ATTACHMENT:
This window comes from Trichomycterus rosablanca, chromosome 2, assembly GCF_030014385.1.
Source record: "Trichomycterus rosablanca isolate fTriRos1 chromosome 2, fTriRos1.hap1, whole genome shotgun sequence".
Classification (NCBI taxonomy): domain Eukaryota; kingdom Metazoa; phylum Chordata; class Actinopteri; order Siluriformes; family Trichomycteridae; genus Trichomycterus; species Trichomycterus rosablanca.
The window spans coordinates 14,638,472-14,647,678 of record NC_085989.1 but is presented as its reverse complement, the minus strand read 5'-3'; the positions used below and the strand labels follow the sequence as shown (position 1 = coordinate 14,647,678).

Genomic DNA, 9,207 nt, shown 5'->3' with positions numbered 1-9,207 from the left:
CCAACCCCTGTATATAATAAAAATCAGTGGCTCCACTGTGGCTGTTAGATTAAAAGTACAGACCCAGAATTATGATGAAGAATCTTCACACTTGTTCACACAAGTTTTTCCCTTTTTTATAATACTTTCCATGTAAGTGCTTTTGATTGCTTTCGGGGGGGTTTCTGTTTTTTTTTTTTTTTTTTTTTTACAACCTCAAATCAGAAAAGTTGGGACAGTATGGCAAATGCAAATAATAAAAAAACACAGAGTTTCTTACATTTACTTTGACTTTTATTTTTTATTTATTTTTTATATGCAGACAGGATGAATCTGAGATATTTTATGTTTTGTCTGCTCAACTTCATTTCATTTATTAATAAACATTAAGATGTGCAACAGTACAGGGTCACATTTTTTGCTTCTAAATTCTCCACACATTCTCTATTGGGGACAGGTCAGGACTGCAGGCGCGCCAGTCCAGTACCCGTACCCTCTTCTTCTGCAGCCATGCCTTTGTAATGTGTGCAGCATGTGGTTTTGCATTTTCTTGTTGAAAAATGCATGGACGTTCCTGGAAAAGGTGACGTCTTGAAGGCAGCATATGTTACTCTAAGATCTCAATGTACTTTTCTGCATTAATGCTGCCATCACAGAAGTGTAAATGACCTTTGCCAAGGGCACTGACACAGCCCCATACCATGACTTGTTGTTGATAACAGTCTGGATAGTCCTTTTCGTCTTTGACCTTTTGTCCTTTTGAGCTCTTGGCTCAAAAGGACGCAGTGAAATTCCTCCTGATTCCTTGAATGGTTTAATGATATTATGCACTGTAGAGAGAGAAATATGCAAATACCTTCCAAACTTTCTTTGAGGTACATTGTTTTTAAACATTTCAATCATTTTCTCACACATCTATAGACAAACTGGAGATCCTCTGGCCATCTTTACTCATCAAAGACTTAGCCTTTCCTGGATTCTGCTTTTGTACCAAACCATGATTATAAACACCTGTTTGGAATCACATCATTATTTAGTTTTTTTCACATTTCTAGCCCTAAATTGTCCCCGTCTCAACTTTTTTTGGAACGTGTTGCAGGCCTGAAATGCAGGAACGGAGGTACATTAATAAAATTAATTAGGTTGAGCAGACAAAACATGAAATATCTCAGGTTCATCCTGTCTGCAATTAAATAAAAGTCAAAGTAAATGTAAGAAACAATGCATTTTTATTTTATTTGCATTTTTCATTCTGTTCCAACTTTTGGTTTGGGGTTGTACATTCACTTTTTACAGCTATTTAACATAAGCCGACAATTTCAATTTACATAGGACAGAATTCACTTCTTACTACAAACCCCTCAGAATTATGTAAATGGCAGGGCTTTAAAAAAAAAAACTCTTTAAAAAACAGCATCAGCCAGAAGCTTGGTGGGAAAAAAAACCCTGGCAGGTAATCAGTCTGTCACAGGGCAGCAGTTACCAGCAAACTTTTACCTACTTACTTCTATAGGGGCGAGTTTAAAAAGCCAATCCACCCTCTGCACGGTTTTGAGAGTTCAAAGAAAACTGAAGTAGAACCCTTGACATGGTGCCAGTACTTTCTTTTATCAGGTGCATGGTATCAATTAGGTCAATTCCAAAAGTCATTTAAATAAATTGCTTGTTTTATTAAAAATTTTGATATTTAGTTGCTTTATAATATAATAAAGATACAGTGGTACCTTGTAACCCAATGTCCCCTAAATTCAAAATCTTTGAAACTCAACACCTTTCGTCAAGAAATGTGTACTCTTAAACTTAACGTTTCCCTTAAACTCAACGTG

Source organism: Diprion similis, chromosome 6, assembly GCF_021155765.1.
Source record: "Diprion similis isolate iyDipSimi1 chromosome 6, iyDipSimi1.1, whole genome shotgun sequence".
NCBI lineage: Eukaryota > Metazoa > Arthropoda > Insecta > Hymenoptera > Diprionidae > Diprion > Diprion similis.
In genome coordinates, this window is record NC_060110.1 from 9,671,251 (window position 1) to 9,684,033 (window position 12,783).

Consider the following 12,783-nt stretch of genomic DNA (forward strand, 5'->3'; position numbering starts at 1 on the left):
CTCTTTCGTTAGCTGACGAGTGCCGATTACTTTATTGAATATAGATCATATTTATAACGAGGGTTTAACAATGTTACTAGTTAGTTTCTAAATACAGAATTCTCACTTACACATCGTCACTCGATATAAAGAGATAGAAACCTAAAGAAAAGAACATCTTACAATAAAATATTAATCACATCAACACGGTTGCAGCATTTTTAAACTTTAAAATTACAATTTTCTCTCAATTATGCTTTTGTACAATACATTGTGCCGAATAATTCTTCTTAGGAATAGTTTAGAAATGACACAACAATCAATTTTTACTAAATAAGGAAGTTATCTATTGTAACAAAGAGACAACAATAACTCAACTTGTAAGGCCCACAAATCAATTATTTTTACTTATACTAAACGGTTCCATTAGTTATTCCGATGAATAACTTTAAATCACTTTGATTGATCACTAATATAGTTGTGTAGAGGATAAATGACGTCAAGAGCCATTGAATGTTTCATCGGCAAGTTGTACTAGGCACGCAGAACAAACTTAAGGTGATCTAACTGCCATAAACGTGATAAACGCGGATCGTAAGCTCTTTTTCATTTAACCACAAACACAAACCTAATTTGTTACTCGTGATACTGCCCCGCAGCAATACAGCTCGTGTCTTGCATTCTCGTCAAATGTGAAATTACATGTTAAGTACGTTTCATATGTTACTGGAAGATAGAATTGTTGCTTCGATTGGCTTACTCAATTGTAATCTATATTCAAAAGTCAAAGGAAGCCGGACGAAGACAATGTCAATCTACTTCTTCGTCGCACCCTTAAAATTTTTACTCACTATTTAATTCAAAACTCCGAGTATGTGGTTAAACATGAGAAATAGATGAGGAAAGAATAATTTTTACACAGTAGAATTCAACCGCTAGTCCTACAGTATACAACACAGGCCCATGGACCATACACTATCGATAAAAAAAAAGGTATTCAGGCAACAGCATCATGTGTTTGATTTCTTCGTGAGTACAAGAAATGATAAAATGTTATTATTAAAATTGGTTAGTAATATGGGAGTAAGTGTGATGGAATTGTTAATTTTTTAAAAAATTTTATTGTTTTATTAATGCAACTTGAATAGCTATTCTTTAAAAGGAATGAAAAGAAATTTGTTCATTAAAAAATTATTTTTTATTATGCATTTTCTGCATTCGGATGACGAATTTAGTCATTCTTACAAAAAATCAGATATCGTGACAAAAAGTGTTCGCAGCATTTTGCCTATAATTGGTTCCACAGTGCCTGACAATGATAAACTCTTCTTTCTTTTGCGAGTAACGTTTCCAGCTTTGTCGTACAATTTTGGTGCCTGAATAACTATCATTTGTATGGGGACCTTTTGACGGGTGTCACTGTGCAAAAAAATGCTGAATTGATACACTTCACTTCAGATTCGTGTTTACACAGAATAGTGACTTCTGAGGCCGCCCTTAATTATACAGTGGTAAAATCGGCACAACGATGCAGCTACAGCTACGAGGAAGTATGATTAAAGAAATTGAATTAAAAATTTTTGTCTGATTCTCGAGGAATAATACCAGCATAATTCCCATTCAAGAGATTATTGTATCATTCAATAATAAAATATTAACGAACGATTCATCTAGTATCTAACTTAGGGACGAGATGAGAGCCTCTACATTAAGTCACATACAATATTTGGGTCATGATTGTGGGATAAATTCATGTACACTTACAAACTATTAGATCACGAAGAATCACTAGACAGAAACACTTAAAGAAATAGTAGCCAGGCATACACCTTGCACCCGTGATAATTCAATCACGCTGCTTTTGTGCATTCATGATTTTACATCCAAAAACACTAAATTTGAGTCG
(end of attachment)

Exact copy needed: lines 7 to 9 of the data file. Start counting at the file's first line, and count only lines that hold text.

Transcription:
Source organism: Diprion similis, chromosome 6, assembly GCF_021155765.1.
Source record: "Diprion similis isolate iyDipSimi1 chromosome 6, iyDipSimi1.1, whole genome shotgun sequence".
NCBI lineage: Eukaryota > Metazoa > Arthropoda > Insecta > Hymenoptera > Diprionidae > Diprion > Diprion similis.